Achieving Civic Fluency: A Literacy-Based Solution
Part 1

Annie Rezac
July 6, 2021

Literacy is not a quick win.

We know that literacy is a cornerstone to equity and social progress. When we talk about generational wealth gaps, job insecurity, barriers to health care, lack of housing, and community violence, literacy plays a role in both the problems and how to fix them – but it’s often overlooked as an essential part of the solution. 

We know that literacy is a big lift, but we recognize that it’s not just a part of the solution – it’s a blueprint for it. Working towards literacy gains is not a quick win, but it’s at the very root of systemic change. 

We’ve been working on proving it.


In the winter of 2019, just before the onset of the COVID-19 pandemic, we set out to investigate how literacy and social progress intersect, and to re-imagine how literacy closes the opportunity gap for Chicago’s communities. After months of research, we designed an evidence-based theory of change with equity and access as the guiding principles.

As we moved into summer of 2020, we saw firsthand how the pandemic began devastating education and programming for the communities the Alliance serves. We knew we needed to turn our new-found theory into action. The CLA worked in collaboration with member organizations, community members, and external experts to design the Literacy Equity Initiative (LEI).

The LEI brings literacy organizations and Chicago community members together to collaborate on discovering what communities need to increase literacy. It’s designed from the ground up to increase literacy access for historically disinvested communities. 

“The LEI has given me an opportunity to connect with community members and organizations as potential partners,” says Dr. Kimberly A. Chase, CEO of Reading Specialists of Illinois and LEI collaborator, “to hear their needs and determine how my organization can fill those needs or identify another organization that may be a better fit.”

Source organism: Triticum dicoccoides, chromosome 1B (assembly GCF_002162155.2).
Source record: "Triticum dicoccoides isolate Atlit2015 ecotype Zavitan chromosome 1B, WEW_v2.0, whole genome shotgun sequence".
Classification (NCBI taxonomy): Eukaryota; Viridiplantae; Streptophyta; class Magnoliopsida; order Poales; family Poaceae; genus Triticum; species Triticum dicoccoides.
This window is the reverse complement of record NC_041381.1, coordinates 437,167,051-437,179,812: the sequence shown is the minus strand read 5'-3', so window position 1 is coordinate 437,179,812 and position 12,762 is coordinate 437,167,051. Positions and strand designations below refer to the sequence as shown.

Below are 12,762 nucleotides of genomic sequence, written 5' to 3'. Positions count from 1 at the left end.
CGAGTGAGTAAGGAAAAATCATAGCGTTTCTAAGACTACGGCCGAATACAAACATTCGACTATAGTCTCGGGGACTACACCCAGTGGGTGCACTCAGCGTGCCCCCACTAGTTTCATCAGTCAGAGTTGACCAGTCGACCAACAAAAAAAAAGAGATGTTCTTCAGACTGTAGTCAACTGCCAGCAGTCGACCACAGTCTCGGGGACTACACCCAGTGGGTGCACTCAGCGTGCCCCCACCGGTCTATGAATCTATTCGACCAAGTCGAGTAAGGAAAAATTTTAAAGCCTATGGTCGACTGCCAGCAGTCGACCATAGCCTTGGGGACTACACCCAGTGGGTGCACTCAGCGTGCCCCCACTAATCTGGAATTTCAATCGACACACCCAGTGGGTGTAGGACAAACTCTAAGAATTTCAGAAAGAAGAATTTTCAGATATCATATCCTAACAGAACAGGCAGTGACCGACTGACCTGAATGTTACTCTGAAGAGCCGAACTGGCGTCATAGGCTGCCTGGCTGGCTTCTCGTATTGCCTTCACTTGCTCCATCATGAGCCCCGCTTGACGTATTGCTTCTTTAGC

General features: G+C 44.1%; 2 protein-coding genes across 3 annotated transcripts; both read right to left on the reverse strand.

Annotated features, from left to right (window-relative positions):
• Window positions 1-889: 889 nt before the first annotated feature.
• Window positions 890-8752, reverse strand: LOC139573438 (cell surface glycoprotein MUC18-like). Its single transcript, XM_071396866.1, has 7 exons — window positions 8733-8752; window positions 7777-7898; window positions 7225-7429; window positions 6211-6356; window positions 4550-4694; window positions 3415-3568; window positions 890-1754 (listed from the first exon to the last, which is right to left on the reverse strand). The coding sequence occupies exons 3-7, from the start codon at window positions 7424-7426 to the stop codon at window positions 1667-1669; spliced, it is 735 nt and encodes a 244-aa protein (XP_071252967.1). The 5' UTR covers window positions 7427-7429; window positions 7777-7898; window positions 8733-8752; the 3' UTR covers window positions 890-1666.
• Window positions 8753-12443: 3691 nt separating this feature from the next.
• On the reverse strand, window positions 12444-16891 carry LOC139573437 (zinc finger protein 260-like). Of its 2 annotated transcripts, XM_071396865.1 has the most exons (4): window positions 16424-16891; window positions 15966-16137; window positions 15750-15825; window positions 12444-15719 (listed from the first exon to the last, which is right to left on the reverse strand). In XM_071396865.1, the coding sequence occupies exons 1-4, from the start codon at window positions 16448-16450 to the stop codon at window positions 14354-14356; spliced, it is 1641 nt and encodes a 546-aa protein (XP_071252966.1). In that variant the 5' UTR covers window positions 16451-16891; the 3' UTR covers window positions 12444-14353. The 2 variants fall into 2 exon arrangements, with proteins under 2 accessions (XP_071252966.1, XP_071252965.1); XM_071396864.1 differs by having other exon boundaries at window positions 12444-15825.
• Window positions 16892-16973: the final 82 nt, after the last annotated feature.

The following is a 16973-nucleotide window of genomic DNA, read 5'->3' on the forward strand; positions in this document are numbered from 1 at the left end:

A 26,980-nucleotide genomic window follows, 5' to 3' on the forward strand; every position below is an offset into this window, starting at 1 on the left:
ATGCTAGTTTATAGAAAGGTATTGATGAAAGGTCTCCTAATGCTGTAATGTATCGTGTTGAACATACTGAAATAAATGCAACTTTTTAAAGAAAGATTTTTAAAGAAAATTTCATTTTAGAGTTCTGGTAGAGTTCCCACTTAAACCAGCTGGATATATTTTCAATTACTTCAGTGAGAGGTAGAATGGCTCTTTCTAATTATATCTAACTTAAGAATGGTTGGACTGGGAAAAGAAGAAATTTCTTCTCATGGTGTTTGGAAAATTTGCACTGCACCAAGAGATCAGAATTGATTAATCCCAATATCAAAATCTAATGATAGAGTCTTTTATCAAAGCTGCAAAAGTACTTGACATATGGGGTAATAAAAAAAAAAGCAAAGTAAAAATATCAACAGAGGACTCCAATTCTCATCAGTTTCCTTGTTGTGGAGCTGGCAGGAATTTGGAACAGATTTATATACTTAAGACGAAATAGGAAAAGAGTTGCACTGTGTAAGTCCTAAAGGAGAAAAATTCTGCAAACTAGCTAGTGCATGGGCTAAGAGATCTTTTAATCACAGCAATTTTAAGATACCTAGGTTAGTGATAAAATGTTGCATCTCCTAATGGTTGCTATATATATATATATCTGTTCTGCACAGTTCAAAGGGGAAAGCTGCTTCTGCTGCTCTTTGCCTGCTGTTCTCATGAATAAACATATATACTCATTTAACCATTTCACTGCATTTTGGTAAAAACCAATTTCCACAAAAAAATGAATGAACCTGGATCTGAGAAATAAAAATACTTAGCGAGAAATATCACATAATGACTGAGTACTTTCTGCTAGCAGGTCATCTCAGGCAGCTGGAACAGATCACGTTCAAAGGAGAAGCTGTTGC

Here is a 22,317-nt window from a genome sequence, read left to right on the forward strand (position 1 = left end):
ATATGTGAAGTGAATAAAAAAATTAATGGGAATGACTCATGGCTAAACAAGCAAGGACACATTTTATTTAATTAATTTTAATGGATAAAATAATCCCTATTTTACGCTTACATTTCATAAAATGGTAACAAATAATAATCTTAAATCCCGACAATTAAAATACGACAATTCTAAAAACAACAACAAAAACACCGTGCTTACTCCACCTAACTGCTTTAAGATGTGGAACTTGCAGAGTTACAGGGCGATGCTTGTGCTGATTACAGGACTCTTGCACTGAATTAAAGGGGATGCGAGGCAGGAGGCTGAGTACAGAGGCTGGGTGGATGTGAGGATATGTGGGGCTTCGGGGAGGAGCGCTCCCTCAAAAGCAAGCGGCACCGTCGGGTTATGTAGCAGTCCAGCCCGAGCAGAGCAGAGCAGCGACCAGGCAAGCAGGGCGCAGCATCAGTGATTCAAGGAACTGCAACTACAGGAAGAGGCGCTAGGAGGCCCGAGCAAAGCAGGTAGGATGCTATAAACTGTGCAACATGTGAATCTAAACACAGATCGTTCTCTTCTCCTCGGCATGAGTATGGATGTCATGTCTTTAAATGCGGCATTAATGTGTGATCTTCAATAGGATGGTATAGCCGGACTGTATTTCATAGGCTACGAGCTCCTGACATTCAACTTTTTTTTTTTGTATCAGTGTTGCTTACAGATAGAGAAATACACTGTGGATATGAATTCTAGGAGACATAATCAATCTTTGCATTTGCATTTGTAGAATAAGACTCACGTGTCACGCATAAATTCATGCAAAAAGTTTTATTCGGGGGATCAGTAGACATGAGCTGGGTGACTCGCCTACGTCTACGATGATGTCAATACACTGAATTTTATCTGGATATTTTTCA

Low literacy rates are scientifically correlated to the opportunity and resource barriers that communities face. Low literacy rates impede an individual’s ability to achieve “civic fluency”, a term coined by the CLA to capture one’s ability to navigate and participate fully in their community, whether it be accessing health care, voting, sustainable employment, education, or other opportunities. Literacy as a means to civic fluency can be limited by a number of factors, but most notably by racist systems of oppression and inequity.

LEI: Insights, a city-wide map and data dashboard that indicates levels of access to literacy per Chicago community, illustrates this point. Communities with the lowest access scores are predominantly Black and Brown neighborhoods that have a history of institutional discriminatory practices and economic disinvestment.

“The LEI is using data to zero in on under-resourced communities where the CLA can make an impact,” says Dr. Susannah Levine, Director of Education and Early Childhood Learning at BPI and LEI collaborator. 

LEI: Insights provides a shared map and a common set of data to empower our member organizations to make strategic, data-informed decisions to address the opportunity and access gaps facing Chicago communities. Learn more about LEI: Insights, and if you have questions about membership, find out more here.

In part two, coming soon, we’ll walk through how the Literacy Equity Initiative can translate data and theory into action. Stay tuned!


Annie Rezac
Director of Strategic Initiatives, Chicago Literacy Alliance